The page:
Thursday, August 15, 2013

Little Lilly

Okay, today I have two things to say about Lilly.

1) Lilly is relatively small, if what you are relating her to is a twin sized mattress, which, in this case, I am.  She sleeps on a twin bed.  In a corner of her bedroom, which means there are walls on two sides.  And we have one of those toddler bed rails on a third side.  The only open space is at the foot of her bed.  Foot, again, here, is relatively speaking, because if she has recently started INSISTING that she sleep down at the end of the bed, is it still the foot?  She also sleeps perpendicular to the bed, not parallel as normal people might.

So she falls out of bed a lot.  And part of me wants to be like, "well, not gonna lie here, you kind of deserve that," but the other part of me wants to sleep through the night again.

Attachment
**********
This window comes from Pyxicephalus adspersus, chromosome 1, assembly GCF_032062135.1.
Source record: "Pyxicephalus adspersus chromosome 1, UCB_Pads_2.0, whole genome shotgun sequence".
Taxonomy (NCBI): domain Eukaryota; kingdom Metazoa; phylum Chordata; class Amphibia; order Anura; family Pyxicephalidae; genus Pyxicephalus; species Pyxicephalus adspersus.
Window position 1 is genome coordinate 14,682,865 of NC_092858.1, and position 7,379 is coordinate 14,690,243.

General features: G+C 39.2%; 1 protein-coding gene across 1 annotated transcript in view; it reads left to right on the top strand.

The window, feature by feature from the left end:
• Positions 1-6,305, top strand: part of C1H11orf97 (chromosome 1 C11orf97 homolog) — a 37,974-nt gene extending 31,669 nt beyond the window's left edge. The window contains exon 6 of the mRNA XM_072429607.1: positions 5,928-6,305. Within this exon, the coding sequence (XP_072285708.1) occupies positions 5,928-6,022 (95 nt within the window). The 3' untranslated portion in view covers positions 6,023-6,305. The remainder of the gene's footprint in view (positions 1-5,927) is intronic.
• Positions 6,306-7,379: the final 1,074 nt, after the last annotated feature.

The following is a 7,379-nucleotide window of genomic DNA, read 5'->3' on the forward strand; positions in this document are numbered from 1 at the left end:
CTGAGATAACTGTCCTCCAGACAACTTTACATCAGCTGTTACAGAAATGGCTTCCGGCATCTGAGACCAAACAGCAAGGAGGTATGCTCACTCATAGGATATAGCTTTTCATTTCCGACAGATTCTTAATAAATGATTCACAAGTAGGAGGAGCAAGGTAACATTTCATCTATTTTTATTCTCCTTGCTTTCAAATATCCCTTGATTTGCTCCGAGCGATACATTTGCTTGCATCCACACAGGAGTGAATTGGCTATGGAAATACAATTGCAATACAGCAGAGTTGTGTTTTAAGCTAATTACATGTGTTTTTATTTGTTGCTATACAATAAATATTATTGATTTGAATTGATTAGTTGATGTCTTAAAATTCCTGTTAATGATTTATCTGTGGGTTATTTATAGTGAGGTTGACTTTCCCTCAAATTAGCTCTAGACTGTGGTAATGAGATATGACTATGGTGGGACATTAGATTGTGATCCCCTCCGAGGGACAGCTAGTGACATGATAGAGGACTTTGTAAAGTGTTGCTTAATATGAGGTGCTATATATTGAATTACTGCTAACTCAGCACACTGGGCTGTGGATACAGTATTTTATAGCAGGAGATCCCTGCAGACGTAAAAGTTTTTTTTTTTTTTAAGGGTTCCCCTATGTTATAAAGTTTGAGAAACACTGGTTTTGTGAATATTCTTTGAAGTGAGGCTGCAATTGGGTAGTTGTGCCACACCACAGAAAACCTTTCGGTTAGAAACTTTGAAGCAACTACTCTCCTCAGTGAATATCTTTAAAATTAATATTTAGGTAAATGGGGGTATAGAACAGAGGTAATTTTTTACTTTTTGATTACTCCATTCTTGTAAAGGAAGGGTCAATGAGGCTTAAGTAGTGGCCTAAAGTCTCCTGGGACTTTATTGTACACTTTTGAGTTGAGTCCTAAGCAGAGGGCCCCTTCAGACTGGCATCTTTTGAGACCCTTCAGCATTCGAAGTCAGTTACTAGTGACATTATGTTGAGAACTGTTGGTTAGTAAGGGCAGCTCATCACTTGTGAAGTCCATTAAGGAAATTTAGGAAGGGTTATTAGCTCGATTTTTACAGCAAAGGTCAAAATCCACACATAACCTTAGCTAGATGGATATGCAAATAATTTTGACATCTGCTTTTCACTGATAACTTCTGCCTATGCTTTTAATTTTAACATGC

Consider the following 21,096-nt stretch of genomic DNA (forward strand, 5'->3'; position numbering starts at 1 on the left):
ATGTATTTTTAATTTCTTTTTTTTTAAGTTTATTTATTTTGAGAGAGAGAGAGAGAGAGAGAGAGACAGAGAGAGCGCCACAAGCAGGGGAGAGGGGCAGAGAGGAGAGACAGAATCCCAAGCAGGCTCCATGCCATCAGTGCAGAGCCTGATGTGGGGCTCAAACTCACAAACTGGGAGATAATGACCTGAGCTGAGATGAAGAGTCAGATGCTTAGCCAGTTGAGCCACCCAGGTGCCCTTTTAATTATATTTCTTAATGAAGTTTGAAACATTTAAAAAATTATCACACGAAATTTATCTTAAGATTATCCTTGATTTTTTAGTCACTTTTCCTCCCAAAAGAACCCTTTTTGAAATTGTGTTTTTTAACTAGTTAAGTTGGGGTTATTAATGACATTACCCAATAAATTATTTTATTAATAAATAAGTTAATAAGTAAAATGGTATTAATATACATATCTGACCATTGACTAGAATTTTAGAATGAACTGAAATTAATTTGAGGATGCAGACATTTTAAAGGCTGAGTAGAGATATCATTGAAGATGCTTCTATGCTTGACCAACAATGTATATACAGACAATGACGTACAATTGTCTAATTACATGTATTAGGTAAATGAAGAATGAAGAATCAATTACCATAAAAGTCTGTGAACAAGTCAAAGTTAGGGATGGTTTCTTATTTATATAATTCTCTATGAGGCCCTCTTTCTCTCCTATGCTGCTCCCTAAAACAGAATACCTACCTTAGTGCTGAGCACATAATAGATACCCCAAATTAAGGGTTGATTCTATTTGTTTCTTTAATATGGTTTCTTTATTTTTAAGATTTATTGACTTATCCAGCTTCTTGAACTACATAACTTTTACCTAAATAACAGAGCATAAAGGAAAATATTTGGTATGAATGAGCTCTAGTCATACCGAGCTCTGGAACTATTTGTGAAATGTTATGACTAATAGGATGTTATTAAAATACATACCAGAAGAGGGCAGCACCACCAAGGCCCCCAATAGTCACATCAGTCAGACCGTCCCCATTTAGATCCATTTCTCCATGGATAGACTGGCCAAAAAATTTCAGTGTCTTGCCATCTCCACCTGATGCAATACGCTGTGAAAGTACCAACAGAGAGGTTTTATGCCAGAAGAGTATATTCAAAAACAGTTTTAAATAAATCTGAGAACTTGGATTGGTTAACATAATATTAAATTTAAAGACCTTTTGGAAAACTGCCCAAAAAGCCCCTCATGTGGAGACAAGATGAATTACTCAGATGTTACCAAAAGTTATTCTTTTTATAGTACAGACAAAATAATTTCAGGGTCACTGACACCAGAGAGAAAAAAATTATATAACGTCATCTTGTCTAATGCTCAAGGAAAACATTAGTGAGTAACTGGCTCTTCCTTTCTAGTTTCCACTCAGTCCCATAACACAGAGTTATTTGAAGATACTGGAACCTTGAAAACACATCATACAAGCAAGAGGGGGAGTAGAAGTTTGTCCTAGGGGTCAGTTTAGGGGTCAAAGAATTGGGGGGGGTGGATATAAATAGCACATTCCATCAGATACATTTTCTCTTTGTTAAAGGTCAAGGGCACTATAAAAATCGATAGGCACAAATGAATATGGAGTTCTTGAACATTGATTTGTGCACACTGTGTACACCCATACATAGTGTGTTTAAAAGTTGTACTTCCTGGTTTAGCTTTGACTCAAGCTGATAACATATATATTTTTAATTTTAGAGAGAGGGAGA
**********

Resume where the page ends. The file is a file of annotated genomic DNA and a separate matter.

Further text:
Because every time she falls out of bed, she cries about it.  I mean, I don't blame her for crying about falling out of bed.  I would too. What I blame her for is the crying and shrieking that she Wants. To. Sleep. THIS. Way.

Because it's the wrong way.

Also, a lot of the time, when she falls out of bed, she just lays on the ground, crying, instead of standing up and getting back in bed.

Just . . . man . . . just get back in bed, genius.

1) I also want to mention the danger of Chris squashing her.  

The man does trod places, you know.

 We've had a couple of close calls and, let me tell you, this is not a far-fetched fear.

2) Other than relative to a mattress, Lilly is not small by any standards.

The other day, Lilly said to me, with a contemplative look on her face, "All my friends at school are small."

Keep in mind that Lilly is, by a fair amount, the youngest person in her class.  But there are some wee little girls out there.

What I find charming about this is that she didn't say, "I am bigger than all my friends."

Nope.  She thinks she's regular, and just hanging out with a bunch of tiny little folks.

I know it won't last but, right now, she hasn't absorbed one single bit of way society thinks girls should devalue, and critique, and alter themselves.

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